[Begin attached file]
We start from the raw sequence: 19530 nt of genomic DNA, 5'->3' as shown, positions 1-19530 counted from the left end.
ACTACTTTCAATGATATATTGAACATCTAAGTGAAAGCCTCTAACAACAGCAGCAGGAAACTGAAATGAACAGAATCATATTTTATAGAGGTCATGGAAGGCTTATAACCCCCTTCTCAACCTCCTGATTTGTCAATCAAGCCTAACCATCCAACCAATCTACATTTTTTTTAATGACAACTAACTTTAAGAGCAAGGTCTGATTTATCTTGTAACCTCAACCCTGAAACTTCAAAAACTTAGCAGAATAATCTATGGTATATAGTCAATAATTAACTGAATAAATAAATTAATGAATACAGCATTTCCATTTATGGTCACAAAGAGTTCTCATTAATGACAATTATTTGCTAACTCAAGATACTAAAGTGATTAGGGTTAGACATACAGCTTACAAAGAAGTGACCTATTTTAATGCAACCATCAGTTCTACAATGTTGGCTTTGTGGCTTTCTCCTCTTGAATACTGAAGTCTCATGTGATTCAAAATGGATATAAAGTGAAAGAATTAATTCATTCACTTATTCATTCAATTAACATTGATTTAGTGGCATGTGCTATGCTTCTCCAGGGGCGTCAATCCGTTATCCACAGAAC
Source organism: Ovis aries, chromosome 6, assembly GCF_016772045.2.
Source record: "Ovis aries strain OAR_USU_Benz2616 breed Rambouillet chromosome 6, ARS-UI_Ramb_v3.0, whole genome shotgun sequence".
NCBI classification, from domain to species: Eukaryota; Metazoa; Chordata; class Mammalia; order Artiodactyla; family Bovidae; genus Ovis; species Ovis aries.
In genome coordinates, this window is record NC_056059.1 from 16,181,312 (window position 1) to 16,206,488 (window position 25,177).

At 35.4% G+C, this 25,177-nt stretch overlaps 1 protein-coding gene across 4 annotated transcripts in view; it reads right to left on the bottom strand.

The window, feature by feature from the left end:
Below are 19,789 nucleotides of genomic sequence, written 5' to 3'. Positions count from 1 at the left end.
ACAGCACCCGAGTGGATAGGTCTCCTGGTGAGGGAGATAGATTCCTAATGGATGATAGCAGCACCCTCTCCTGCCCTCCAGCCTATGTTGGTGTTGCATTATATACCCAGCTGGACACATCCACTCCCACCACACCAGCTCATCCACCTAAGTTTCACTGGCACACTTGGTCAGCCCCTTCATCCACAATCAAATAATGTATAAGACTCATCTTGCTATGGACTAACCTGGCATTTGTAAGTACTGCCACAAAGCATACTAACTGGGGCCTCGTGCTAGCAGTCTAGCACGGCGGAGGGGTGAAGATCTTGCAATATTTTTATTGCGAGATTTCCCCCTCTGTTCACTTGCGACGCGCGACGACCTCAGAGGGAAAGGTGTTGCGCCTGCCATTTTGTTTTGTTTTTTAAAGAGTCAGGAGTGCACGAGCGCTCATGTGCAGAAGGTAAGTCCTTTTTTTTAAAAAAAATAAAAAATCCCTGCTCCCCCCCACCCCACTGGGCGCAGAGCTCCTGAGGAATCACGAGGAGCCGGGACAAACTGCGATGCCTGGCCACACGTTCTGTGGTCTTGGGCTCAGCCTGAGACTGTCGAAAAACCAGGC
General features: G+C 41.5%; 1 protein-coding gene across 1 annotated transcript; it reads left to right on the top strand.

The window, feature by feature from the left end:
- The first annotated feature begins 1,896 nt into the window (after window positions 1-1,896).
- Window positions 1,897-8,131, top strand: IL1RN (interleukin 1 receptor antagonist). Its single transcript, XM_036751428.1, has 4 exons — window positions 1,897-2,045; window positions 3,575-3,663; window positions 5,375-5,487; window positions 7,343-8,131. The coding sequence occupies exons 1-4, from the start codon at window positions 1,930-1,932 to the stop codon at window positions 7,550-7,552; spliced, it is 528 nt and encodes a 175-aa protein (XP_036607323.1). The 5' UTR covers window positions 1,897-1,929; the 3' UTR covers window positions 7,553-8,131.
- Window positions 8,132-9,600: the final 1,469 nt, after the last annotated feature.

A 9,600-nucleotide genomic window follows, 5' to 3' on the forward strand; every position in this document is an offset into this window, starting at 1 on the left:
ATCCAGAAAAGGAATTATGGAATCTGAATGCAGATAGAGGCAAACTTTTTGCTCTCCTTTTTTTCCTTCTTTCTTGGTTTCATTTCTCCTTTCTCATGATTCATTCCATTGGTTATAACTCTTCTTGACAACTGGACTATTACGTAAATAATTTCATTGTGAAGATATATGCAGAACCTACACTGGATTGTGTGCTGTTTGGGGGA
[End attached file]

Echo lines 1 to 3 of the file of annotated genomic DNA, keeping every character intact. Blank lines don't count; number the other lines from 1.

We start from the raw sequence: 19530 nt of genomic DNA, 5'->3' as shown, positions 1-19530 counted from the left end.
ACTACTTTCAATGATATATTGAACATCTAAGTGAAAGCCTCTAACAACAGCAGCAGGAAACTGAAATGAACAGAATCATATTTTATAGAGGTCATGGAAGGCTTATAACCCCCTTCTCAACCTCCTGATTTGTCAATCAAGCCTAACCATCCAACCAATCTACATTTTTTTTAATGACAACTAACTTTAAGAGCAAGGTCTGATTTATCTTGTAACCTCAACCCTGAAACTTCAAAAACTTAGCAGAATAATCTATGGTATATAGTCAATAATTAACTGAATAAATAAATTAATGAATACAGCATTTCCATTTATGGTCACAAAGAGTTCTCATTAATGACAATTATTTGCTAACTCAAGATACTAAAGTGATTAGGGTTAGACATACAGCTTACAAAGAAGTGACCTATTTTAATGCAACCATCAGTTCTACAATGTTGGCTTTGTGGCTTTCTCCTCTTGAATACTGAAGTCTCATGTGATTCAAAATGGATATAAAGTGAAAGAATTAATTCATTCACTTATTCATTCAATTAACATTGATTTAGTGGCATGTGCTATGCTTCTCCAGGGGCGTCAATCCGTTATCCACAGAAC
Source organism: Ovis aries, chromosome 6, assembly GCF_016772045.2.